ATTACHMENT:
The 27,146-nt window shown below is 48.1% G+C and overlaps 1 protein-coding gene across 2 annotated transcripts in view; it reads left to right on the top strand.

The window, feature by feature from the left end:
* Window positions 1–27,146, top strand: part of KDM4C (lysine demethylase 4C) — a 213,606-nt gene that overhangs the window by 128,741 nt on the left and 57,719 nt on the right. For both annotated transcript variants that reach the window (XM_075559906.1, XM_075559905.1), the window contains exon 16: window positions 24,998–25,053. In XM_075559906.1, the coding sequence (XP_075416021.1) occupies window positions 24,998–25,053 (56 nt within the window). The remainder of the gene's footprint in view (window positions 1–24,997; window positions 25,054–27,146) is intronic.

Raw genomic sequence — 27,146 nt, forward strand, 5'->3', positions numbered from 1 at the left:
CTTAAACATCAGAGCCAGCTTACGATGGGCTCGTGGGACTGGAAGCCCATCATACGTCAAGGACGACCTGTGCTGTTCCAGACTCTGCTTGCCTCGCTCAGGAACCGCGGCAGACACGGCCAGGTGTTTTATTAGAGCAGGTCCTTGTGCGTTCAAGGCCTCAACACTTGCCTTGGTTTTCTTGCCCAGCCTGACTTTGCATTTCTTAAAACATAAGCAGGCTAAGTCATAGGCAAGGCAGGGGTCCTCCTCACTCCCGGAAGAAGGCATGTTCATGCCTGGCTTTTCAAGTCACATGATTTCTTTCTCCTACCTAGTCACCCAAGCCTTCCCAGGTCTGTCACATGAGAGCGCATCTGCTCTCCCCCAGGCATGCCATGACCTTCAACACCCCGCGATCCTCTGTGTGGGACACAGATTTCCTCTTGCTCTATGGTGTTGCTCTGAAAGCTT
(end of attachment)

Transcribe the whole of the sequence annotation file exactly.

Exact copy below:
The 27,146-nt window shown below is 48.1% G+C and overlaps 1 protein-coding gene across 2 annotated transcripts in view; it reads left to right on the top strand.

The window, feature by feature from the left end:
* Window positions 1–27,146, top strand: part of KDM4C (lysine demethylase 4C) — a 213,606-nt gene that overhangs the window by 128,741 nt on the left and 57,719 nt on the right. For both annotated transcript variants that reach the window (XM_075559906.1, XM_075559905.1), the window contains exon 16: window positions 24,998–25,053. In XM_075559906.1, the coding sequence (XP_075416021.1) occupies window positions 24,998–25,053 (56 nt within the window). The remainder of the gene's footprint in view (window positions 1–24,997; window positions 25,054–27,146) is intronic.

Raw genomic sequence — 27,146 nt, forward strand, 5'->3', positions numbered from 1 at the left:
CTTAAACATCAGAGCCAGCTTACGATGGGCTCGTGGGACTGGAAGCCCATCATACGTCAAGGACGACCTGTGCTGTTCCAGACTCTGCTTGCCTCGCTCAGGAACCGCGGCAGACACGGCCAGGTGTTTTATTAGAGCAGGTCCTTGTGCGTTCAAGGCCTCAACACTTGCCTTGGTTTTCTTGCCCAGCCTGACTTTGCATTTCTTAAAACATAAGCAGGCTAAGTCATAGGCAAGGCAGGGGTCCTCCTCACTCCCGGAAGAAGGCATGTTCATGCCTGGCTTTTCAAGTCACATGATTTCTTTCTCCTACCTAGTCACCCAAGCCTTCCCAGGTCTGTCACATGAGAGCGCATCTGCTCTCCCCCAGGCATGCCATGACCTTCAACACCCCGCGATCCTCTGTGTGGGACACAGATTTCCTCTTGCTCTATGGTGTTGCTCTGAAAGCTT